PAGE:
Cardiff nominated for European Court of Auditors

 

THE NEW Irish member of the European Court of Auditors, Kevin Cardiff, who was nominated by the Government yesterday, is taking a cut in pay and a loss in Irish pension entitlements by moving from the top job in the Department of Finance.

The Court of Auditors is the Luxembourg-based EU body which oversees the union’s accounts. Mr Cardiff, who is secretary general in the Department of Finance, was a key figure in the negotiation of Ireland’s EU-International Monetary Fund bailout and in the formulation of the bank guarantee that preceded the bailout.

He will succeed accountant and barrister Eoin O’Shea who replaced Máire Geoghegan-Quinn, European commissioner for research, innovation and science, when she was nominated to the commission by the Fianna Fáil-Green government in February 2010. Mr Cardiff’s current salary was recently capped at €200,000 a year. His new pay will be about €180,000.

His pension entitlement from his current position will suffer because he has served less than two years as secretary general, well short of the seven years required for full pension entitlement.

However, it is likely his pension scheme at the court of auditors will more than make up for any loss of his Irish entitlements.

The Fine Gael-Labour coalition made little secret of its desire to move those associated with the 2008 bank guarantee into different roles. Mr Cariff’s appointment not only frees up the most senior post in the department, but also replaces a Fianna Fáil nominee at the court of auditors.

Mr O’Shea had lobbied the Government to be reappointed, and received support from the president of the court, Vitor Caldeira. He said it was common practice for members to be reappointed if they had served less than six years.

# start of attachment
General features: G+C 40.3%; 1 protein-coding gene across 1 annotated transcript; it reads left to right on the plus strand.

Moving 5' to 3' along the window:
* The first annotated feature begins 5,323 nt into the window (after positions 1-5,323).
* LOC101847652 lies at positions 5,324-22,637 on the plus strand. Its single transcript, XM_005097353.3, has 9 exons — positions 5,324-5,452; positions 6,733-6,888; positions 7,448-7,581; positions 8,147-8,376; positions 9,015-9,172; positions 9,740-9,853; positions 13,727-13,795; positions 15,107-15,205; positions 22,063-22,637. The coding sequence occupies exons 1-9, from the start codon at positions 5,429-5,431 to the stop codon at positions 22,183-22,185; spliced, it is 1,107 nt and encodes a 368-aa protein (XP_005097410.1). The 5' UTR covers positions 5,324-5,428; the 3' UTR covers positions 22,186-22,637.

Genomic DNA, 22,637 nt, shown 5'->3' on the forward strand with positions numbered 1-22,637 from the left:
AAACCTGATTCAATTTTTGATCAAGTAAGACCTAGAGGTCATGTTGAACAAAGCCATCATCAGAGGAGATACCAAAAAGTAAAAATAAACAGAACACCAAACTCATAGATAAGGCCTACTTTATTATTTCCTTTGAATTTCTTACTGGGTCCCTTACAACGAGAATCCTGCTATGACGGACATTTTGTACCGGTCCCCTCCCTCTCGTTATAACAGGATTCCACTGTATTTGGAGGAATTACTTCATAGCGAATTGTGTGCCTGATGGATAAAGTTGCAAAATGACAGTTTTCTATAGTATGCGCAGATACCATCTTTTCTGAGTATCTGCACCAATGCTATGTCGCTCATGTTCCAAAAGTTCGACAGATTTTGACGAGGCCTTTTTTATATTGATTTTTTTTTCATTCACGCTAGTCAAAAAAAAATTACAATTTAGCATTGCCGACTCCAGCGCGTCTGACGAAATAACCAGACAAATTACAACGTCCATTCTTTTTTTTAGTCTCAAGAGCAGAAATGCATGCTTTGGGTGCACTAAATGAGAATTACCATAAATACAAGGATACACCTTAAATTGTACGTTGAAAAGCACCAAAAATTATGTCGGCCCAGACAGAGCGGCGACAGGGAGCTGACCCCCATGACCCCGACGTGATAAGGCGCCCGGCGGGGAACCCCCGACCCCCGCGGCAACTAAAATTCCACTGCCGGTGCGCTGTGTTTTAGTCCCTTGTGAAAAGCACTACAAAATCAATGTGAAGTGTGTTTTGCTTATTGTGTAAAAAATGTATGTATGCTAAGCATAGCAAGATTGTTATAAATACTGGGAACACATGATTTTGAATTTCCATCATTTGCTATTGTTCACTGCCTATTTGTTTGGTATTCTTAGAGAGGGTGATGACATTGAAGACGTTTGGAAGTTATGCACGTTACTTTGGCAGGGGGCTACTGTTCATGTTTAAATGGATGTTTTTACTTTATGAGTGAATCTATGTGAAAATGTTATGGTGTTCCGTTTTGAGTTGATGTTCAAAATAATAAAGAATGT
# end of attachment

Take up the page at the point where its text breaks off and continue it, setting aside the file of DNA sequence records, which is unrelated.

A Government spokesman said Mr Cardiff’s replacement would be appointed through competition open to outsiders, as well as current civil servants.

Last year, Mr Cardiff admitted that the department failed to forecast the depth of the financial crisis in 2008 but told the Public Accounts Committee that while it had made mistakes, the department’s projections were in line with forecasts from other agencies at the time.

According to US cables released by WikiLeaks, he told officials from the American embassy in late 2008 that he was confident the government would not have to bail out the banks.

“Herd mentality” based on “rumour and innuendo” had created the need for the blanket bank guarantee, he was quoted as saying.

The Court of Auditors job is the Government’s first big European appointment since it took office. Taoiseach Enda Kenny and Tánaiste Eamon Gilmore had been discussing the nomination for weeks.

The Government had been asked by the court to provide a name by September 16th last.

In Government circles, it had been widely anticipated the post would go to a political nominee from either Fine Gael or Labour. The speculation in Dublin was that the party, which did not receive a Luxembourg post, would have a claim on Ireland’s seat in the European Commission when next it falls vacant.

Sources familiar with the deliberations in Dublin said it was far too early in the life of the Government to consider appointing any Minister to the post. Given that the nomination is subject to the approval of MEPs, the Government was keen to nominate a figure with a financial background.

“The Government will today convey Mr Cardiff’s nomination to the authorities in Brussels, following which a process of consultation with the European Parliament will be launched,” the Government said in a statement.

“This will include a hearing before the budgetary control committee of the parliament in the autumn. Mr Cardiff’s nomination will subsequently go before the European Council for final approval.”